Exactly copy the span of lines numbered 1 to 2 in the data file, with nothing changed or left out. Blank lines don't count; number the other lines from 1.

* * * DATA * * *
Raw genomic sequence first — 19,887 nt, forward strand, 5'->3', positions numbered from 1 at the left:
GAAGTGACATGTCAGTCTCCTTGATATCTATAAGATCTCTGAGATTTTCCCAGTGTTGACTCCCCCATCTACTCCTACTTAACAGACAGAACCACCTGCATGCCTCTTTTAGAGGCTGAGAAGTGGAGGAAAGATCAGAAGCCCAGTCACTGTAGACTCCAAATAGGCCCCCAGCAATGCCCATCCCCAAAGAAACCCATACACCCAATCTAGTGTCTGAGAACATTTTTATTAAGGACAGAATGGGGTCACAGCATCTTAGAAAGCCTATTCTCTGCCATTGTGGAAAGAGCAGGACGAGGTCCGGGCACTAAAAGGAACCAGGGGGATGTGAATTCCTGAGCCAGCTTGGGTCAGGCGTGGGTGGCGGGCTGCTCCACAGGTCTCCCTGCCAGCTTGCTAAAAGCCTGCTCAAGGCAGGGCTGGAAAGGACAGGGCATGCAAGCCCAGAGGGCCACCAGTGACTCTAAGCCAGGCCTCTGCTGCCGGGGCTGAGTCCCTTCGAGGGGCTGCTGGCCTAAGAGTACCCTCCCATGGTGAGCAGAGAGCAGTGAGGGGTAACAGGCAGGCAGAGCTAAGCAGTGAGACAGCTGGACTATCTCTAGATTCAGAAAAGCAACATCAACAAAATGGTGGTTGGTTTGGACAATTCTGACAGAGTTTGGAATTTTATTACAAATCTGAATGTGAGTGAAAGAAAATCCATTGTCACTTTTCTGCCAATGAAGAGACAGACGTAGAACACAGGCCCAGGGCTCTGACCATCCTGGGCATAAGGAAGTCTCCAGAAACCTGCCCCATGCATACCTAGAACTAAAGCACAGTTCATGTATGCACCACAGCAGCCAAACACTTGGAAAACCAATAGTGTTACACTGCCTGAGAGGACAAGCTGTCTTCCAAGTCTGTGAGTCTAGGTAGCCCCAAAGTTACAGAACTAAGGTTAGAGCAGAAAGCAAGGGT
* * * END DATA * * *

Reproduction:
Raw genomic sequence first — 19,887 nt, forward strand, 5'->3', positions numbered from 1 at the left:
GAAGTGACATGTCAGTCTCCTTGATATCTATAAGATCTCTGAGATTTTCCCAGTGTTGACTCCCCCATCTACTCCTACTTAACAGACAGAACCACCTGCATGCCTCTTTTAGAGGCTGAGAAGTGGAGGAAAGATCAGAAGCCCAGTCACTGTAGACTCCAAATAGGCCCCCAGCAATGCCCATCCCCAAAGAAACCCATACACCCAATCTAGTGTCTGAGAACATTTTTATTAAGGACAGAATGGGGTCACAGCATCTTAGAAAGCCTATTCTCTGCCATTGTGGAAAGAGCAGGACGAGGTCCGGGCACTAAAAGGAACCAGGGGGATGTGAATTCCTGAGCCAGCTTGGGTCAGGCGTGGGTGGCGGGCTGCTCCACAGGTCTCCCTGCCAGCTTGCTAAAAGCCTGCTCAAGGCAGGGCTGGAAAGGACAGGGCATGCAAGCCCAGAGGGCCACCAGTGACTCTAAGCCAGGCCTCTGCTGCCGGGGCTGAGTCCCTTCGAGGGGCTGCTGGCCTAAGAGTACCCTCCCATGGTGAGCAGAGAGCAGTGAGGGGTAACAGGCAGGCAGAGCTAAGCAGTGAGACAGCTGGACTATCTCTAGATTCAGAAAAGCAACATCAACAAAATGGTGGTTGGTTTGGACAATTCTGACAGAGTTTGGAATTTTATTACAAATCTGAATGTGAGTGAAAGAAAATCCATTGTCACTTTTCTGCCAATGAAGAGACAGACGTAGAACACAGGCCCAGGGCTCTGACCATCCTGGGCATAAGGAAGTCTCCAGAAACCTGCCCCATGCATACCTAGAACTAAAGCACAGTTCATGTATGCACCACAGCAGCCAAACACTTGGAAAACCAATAGTGTTACACTGCCTGAGAGGACAAGCTGTCTTCCAAGTCTGTGAGTCTAGGTAGCCCCAAAGTTACAGAACTAAGGTTAGAGCAGAAAGCAAGGGT